Often times when I used to work with clients and now internally, I am surprised to see how many SiteCatalyst users don’t take advantage of Comparison Reports within the SiteCatalyst interface. In this post I will review these reports so you can decide if they will help you in your daily analysis.
Hopefully most of you are familiar with this type of Comparison Report. This report type allows you to look at the same report for two different date ranges. To do this, simply open up an sProp or eVar report and click the calendar icon and choose Compare Dates when you see the calendar. In the example shown here, I am going to compare February 2010 with March 2010:
For this example, I have chosen the Browser report, using Visitors as the metric. After selecting the above dates, my report will look like this:
As you can see, SiteCatalyst adds a “Change” column where it displays the difference between the two date ranges. This can be handy to spot major differences between the two date ranges. In this case we can see that “Microsoft Internet Explorer 8″ had a big increase and that “Mozilla Firefox 3.5″ had a decrease (probably due to version 3.6!). You can compare any date ranges you want from one day to one year vs. another year.
However, when you compare ranges that have different numbers of days, your results can be skewed. For example, in the report above, March had three more days than February so that may account for why the differences between the two are so stark. If this ever becomes an issue, you can take advantage of a little-known feature of Comparison Reports – Normalization. In the report settings, there is a link that allows you to normalize the data. When you normalize the data, SiteCatalyst makes the totals at the bottom of each report match and increases/decreases the values of one column to adjust for the different number of days. I am not 100% sure what specific formula or algorithms are used to do this, but for the amount of times that you will use it, I would go ahead and trust it. Below is an example of the same report with Normalization enabled:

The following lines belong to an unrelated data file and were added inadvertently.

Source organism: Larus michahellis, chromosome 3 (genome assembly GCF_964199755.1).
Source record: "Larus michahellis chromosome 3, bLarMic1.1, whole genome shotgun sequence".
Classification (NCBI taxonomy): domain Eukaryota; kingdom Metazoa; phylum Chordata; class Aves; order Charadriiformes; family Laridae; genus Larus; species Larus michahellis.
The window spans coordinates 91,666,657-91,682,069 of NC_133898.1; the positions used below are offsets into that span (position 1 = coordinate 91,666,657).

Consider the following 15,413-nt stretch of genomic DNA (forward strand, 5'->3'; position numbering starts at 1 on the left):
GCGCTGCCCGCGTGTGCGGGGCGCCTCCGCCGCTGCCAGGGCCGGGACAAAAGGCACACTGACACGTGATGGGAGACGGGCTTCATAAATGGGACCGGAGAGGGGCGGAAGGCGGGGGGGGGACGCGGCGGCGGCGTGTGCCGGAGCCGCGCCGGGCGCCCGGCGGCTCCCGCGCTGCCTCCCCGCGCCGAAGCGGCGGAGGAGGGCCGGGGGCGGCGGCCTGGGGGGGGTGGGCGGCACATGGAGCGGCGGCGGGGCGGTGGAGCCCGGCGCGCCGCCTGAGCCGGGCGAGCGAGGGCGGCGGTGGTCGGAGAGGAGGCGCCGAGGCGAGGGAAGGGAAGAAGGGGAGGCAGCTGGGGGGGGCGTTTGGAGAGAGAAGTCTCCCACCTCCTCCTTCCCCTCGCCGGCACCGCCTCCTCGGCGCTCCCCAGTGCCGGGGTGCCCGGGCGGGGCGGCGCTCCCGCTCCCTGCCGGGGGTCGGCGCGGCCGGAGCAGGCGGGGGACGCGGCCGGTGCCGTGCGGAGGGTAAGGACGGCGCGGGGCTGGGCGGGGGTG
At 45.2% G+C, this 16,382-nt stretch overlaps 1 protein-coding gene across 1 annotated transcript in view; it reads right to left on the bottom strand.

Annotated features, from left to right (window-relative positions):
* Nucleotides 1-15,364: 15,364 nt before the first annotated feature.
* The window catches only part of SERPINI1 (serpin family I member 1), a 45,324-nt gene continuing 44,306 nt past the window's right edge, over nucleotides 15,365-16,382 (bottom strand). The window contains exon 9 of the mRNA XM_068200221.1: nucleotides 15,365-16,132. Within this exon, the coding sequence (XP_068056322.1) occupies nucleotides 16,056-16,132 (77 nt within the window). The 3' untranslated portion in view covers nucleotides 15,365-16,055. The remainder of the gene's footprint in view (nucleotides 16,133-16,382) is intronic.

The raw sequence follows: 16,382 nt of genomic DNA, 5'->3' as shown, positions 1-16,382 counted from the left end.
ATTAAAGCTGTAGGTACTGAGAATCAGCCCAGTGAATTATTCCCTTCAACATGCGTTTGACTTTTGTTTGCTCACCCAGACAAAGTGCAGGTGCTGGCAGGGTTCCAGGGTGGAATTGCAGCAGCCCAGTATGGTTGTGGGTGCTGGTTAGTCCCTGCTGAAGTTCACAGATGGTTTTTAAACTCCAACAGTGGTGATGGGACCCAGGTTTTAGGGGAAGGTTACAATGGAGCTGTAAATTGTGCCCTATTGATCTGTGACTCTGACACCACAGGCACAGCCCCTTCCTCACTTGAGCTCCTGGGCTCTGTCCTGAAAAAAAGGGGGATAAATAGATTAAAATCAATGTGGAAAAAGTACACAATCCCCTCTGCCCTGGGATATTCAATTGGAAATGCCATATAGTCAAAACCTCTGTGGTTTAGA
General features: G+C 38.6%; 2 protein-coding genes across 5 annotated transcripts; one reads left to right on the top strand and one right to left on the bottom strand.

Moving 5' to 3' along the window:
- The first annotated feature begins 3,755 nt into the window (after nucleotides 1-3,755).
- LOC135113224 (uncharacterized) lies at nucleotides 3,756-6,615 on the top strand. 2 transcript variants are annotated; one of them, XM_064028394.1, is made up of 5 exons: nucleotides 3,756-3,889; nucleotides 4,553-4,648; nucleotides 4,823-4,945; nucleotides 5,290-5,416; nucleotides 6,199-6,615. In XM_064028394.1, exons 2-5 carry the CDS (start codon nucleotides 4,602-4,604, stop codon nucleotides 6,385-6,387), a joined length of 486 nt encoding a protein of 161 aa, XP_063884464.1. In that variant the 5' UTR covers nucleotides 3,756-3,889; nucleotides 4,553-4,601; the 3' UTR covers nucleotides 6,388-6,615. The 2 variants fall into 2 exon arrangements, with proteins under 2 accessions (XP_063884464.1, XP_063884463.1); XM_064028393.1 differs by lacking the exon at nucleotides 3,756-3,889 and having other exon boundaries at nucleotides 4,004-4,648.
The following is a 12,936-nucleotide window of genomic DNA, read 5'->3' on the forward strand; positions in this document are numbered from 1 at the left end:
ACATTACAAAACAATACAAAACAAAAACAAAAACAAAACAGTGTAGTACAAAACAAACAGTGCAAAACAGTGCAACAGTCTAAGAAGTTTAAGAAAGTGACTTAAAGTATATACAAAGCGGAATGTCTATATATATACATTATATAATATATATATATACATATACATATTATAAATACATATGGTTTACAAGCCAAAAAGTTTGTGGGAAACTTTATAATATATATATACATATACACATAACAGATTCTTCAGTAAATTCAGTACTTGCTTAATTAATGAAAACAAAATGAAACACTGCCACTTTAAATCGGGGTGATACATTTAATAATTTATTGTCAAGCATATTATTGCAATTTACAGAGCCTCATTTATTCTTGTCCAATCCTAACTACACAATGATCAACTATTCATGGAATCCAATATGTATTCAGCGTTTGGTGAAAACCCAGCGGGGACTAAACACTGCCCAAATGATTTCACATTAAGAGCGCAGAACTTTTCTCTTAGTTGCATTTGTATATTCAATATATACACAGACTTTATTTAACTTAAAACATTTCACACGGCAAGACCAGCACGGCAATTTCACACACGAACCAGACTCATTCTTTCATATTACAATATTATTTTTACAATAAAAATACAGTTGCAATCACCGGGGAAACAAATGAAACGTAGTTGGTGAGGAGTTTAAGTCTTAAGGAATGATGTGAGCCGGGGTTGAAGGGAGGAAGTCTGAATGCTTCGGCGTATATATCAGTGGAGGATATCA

If you look closely, you will see that the March 2010 column has been normalized when we clicked the “Yes” link shown in the red box above. By doing this, SiteCatalyst has reduced the numbers in the March 2010 column to assume the same number of Visitors as there were in February. If you want to normalize such that February is increased to match March, you simply have to reverse the date ranges so when you select your dates, March is the first column and February is the second column (the second column is always the one that gets adjusted). As you can see, the “Change” column is now dramatically different! In this version, “Microsoft Internet Explorer 8″ no longer looks like it has changed much. I find that using this feature allows me to get a more realistic view of date range differences.
Finally, you may notice a tiny yellow box in the preceding report image (says “6,847″). This is a secret that not many people know about. When you normalize data, Omniture artificially reduces or increases the values in the normalized column. But if you want to see what the real value is (if not normalized), you can hover your mouse over any value and you will see a pop-up with the real number! If you look at the first version of the report (the one before we normalized), you will see the same “6,847″ number in the first row of the report… Pretty cool huh?
This second type of Comparison Report is the one that fewer people are aware of or have used. In this type of comparison, instead of comparing date ranges you compare different report suites. Obviously, this only makes sense if you have more than one report suite, but it also works with ASI slots so don’t assume this isn’t relevant to you if you have just one report suite. Much of the mechanics of this are similar to the steps outlined above. You simply open one report (in this case we will continue to use the Browser report) and then choose the “Compare to Site” link and choose a second report suite or ASI slot. In this case, I am showing an example of the Browser report for two different geographic locations. Since most report suites have different totals, I tend to use Normalization more in these types of comparison reports.
This covers the basics of Comparison Reports. Hopefully you can use this to start creating these reports and adding them as scheduled reports or even to Dashboards. In my next post, I will take this a step further and demonstrate an advanced technique of using Comparison Reports…